Professor Gerry Bowler, author of Santa Claus: A Biography, reckons the decline may have started even before that. The religious Christmas, he says, was already history in the English-speaking countries by the early 19th century. In an attempt to revive it as a family-centred holiday, New York intellectuals recruited the gift-giving St.Nicholas and turned him into Santa Claus.
In England and America Christmas had become debased by 1800. It had lost much of its religious significance; it had become associated with outdoor merriment, drinking and noise-making. Its long-time association with charity had largely been forgotten. In Boston, Philadelphia, and New York, citizens complained about drunken mobs in the streets attacking black people, immigrants and the middle-class. In order to transmute this alcohol-fuelled, young male, raucous disorder into an indoor, domestic, child-centred holiday, some New York intellectuals, writers, and artists called on St. Nicholas. The New-York (note the hyphen) Historical Society took Dutch-American folklore and publicized the gift-bringing saint Sinterklaas. Poets and artists soon produced works about Santeclaus, Sandy Klaw, or Santa Claus whereby St. Nicholas lost his bishop’s clothes and got the furs once worn by the shaggy helpers like Belsnickel. He now came on December 24, not December 5 and was over the course of the 19th century, as child-rearing practices softened, less judgmental. He went through a lot of costume changes, facial hair styles, ages, and size throughout the 1800s but by 1900 he was standardized as a portly adult-sized bearded grandfather figure in red and white.
Jesus has been fighting a losing battle with him to be the main man at Christmas ever since.
All of which suggests that the decline in religious observance was underway well before the start of the 20th century and was set in by the end of the First World War. If there was a time when Christ was at the centre of Christmas and most people went to church on Christmas Day, it is now well beyond living memory.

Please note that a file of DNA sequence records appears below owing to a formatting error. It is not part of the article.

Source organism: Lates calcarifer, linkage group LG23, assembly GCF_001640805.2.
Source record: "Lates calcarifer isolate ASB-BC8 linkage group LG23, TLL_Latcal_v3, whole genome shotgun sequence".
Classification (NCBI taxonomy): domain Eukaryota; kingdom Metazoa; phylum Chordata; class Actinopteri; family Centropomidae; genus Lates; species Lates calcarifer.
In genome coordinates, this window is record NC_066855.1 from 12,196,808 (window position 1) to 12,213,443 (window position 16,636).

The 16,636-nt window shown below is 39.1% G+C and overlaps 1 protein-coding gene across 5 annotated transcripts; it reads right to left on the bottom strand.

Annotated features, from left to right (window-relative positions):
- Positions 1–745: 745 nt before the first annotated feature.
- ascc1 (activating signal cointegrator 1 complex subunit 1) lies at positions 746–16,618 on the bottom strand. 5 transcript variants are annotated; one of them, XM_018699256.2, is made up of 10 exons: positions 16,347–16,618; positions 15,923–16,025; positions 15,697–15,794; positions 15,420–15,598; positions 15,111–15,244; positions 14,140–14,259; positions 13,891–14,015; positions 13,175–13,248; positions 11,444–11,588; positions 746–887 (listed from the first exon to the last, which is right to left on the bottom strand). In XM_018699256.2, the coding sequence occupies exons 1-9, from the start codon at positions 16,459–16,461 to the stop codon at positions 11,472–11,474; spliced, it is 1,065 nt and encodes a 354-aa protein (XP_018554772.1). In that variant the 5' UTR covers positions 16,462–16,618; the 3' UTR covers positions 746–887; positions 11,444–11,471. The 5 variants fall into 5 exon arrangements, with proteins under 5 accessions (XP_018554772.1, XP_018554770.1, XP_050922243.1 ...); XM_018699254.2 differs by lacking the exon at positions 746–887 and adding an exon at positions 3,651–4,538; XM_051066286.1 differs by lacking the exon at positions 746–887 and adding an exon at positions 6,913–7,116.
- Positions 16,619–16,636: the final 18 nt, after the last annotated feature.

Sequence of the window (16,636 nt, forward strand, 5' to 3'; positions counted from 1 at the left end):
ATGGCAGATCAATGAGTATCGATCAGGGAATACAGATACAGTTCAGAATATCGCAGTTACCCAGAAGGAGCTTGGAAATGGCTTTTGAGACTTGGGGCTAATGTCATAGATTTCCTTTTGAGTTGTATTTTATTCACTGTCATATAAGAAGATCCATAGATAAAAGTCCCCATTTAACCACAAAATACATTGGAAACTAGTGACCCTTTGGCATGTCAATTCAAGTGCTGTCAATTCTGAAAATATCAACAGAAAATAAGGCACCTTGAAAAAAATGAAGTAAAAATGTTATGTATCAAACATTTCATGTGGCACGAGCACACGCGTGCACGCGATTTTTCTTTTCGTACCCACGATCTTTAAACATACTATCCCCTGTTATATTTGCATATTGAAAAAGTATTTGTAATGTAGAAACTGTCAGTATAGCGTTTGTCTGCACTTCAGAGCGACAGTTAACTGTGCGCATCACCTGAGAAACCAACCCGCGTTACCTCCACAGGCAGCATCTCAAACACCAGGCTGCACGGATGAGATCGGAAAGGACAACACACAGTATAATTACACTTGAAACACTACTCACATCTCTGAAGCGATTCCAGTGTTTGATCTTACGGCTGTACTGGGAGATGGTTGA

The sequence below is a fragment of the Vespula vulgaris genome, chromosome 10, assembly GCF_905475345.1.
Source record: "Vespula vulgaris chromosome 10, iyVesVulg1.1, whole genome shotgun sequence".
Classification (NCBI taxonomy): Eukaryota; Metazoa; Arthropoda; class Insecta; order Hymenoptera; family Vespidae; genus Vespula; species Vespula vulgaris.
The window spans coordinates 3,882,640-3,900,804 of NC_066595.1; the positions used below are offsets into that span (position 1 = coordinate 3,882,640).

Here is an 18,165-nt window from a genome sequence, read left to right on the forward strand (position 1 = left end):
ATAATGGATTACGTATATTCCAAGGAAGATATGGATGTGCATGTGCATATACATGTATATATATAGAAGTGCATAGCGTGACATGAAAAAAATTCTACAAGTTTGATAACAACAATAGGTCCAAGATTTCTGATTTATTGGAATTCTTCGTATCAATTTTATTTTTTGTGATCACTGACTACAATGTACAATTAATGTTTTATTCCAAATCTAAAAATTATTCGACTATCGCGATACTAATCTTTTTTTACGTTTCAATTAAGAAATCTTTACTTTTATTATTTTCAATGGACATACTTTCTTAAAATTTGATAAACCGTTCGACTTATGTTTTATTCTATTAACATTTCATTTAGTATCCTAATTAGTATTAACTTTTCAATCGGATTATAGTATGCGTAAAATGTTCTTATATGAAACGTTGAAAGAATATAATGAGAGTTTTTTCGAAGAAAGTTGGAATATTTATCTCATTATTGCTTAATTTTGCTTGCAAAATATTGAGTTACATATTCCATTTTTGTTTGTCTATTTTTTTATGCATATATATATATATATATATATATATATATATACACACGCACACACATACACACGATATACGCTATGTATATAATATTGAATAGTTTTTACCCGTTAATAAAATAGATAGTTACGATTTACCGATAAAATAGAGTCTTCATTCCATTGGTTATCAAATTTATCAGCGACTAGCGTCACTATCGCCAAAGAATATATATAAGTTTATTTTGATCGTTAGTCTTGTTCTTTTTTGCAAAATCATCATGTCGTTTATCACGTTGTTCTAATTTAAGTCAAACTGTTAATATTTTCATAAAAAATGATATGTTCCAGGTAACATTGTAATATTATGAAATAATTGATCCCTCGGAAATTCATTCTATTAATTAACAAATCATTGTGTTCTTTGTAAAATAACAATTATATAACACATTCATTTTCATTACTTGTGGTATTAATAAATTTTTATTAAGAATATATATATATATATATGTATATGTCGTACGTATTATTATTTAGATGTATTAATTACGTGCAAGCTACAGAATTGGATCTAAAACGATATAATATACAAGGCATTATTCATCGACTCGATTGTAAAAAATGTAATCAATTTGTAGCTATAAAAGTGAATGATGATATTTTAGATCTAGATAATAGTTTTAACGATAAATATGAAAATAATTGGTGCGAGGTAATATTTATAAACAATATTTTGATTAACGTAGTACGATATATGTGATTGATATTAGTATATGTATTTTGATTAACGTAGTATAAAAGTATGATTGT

There isn’t much to suggest that is likely to change. Religious affiliation has been in decline for decades with only around half of the population now identifying as Christian.
Religious Affiliation in Britain, 1983-2014
Chart via British religion in Numbers, based on British Social Attitudes Survey.
Columnists can write articles, self-styled traditionalists can huff and politicians can put down motions in parliament but none of it will make much difference.
Perhaps the most succinct comment on all this was a clever pun by Tennessee priest Julias McCarter:
Ad vent: When some Christians complain about the War on Christmas, even as they participate in the season’s commercialization.
— Julius + (@juliusmccarter) December 1, 2016
However much the venters vent, the ads get longer every year.
With the help of TV period dramas, we cling to a stylised view of ‘Christmas as was’ when the band played, it snowed, everyone wished each other Merry Christmas in the street, we didn’t have ‘all this commercialism’ and the churches were full on Christmas Day. But none of us can really remember anything even close to that and our grandparents couldn’t either, whatever they might have told us. The churches have been empty for 100 years. It’s a long time since most of us did God at Christmas.
With that, I shall wish you all a happy Christmas. Celebrate it however you like and enjoy it. I certainly intend to. Who knows, I might even go to church.